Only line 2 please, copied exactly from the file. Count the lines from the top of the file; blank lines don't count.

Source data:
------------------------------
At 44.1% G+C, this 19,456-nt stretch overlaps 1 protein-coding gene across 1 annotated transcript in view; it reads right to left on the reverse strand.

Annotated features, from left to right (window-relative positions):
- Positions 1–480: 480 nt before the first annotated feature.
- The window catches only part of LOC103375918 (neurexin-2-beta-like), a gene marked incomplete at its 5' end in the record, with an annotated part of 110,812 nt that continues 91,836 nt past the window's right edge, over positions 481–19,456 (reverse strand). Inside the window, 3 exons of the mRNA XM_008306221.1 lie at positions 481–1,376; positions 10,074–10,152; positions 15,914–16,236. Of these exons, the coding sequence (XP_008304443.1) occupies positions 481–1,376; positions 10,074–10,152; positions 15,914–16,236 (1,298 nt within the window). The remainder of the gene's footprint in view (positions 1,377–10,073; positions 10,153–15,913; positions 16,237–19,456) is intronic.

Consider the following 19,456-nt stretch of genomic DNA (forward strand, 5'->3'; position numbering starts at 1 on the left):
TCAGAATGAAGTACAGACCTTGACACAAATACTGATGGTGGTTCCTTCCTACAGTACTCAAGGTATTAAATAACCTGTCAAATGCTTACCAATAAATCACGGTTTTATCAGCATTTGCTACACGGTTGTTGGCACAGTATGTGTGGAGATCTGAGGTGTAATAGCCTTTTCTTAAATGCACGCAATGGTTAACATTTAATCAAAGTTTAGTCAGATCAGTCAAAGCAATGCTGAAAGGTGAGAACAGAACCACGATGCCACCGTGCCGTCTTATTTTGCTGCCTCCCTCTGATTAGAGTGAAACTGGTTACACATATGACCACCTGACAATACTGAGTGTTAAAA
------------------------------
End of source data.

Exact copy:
Annotated features, from left to right (window-relative positions):